Sandia Pueblo (tel. 505/867-3317; www.sandiapueblo.nsn.us) is the closest pueblo to Albuquerque, right near the scenic Sandia Peak Tramway (tel. 505/856-7325; www.sandiapeak.com) and about a 15-minute drive from the city center. The pueblo has been in its present site since at least the beginning of the 14th century. Visitors are welcome to visit and take part in Sandia Pueblo's annual feast day on June 13 each year. The Pueblo owns and operates a 107 acre Buffalo Preserve established to promote the resurgence of the American bison; the Sandia Lakes Recreation Area (tel. 505/897-3971) offering fishing and nature trails; the Bien Mur Amerindian Market Center (tel. 800/365-5400; www.bienmur.com), considered one of the highest quality of Amerindian arts and crafts centers; and the Sandia Resort & Casino (tel. 800/526-9366; www.sandiacasino.com), one of the largest gaming facilities in the Southwest. In addition to Bien Mur's huge inventory of arts and crafts they also feature regular artist workshops and demonstrations with silversmiths, potters, weavers and carvers. They have several special events each year, including a large sale during the month of October to coincide with the International Balloon Fiesta.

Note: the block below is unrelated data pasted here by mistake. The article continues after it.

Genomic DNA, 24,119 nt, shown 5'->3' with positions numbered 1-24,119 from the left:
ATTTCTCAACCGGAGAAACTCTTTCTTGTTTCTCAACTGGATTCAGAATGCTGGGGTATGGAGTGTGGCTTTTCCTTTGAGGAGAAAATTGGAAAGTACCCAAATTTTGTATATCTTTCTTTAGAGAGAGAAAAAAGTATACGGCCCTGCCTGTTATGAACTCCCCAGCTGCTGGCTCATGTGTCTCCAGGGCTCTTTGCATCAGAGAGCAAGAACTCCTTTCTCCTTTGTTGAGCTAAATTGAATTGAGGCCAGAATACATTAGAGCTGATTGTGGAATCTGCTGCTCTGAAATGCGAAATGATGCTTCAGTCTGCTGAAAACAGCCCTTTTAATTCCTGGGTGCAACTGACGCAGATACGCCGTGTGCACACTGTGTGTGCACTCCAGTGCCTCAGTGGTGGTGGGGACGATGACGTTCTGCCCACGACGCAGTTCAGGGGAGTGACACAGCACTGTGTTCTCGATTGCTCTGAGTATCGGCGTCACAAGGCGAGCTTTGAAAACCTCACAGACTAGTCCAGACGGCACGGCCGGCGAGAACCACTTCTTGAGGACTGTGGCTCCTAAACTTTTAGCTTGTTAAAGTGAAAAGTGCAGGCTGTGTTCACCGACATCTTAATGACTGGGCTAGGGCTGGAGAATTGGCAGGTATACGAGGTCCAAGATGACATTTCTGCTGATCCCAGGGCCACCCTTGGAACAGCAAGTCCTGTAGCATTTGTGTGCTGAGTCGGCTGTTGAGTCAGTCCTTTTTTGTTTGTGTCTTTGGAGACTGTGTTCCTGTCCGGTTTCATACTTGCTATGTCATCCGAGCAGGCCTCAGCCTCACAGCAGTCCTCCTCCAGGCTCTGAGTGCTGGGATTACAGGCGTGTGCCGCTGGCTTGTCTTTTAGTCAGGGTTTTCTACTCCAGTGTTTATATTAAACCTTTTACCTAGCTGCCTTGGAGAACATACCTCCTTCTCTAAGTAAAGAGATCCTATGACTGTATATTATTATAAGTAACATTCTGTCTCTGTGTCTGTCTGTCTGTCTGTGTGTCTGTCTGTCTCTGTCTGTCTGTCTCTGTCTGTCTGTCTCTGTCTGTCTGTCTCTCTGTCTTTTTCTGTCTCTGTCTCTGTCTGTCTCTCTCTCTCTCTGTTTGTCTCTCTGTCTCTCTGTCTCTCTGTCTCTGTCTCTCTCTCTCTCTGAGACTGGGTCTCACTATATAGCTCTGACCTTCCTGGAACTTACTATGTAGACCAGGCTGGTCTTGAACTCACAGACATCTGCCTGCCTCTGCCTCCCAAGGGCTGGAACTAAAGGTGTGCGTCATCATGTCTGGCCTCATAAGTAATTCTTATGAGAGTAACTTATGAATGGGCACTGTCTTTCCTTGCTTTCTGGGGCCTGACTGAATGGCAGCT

If you can't make it out to a pueblo, you can still get an introduction to Native American life, both in the past and present, by visiting The Indian Pueblo Cultural Center (tel. 866/855-7902; www.indianpueblo.org). It features exhibits of pottery, weaving, jewelry, clothing and photography from each of the 19 area pueblos plus has an extensive gift shop of Amerindian-made products and crafts like jewelry, sculpture, books, pottery, rugs, kachinas, and drums. Every weekend traditional Amerindian dance performances take place in the central plaza at 11am and 2pm and art demonstrations are held from 10am to 3pm. There is also a restaurant, museum and hands-on activities like bread baking. They also arrange day trips out to both the Acoma and Zuni pueblos with their "Into the Sunset Western Pueblo" day tours. Acoma tours are on Tuesdays and Thursdays for $80 for person and $60 for children aged three to five years, and Zuni trips are Wednesdays, Saturdays, and Sundays for $90 and $70 respectively. Prices include transportation, lunch and guided tours.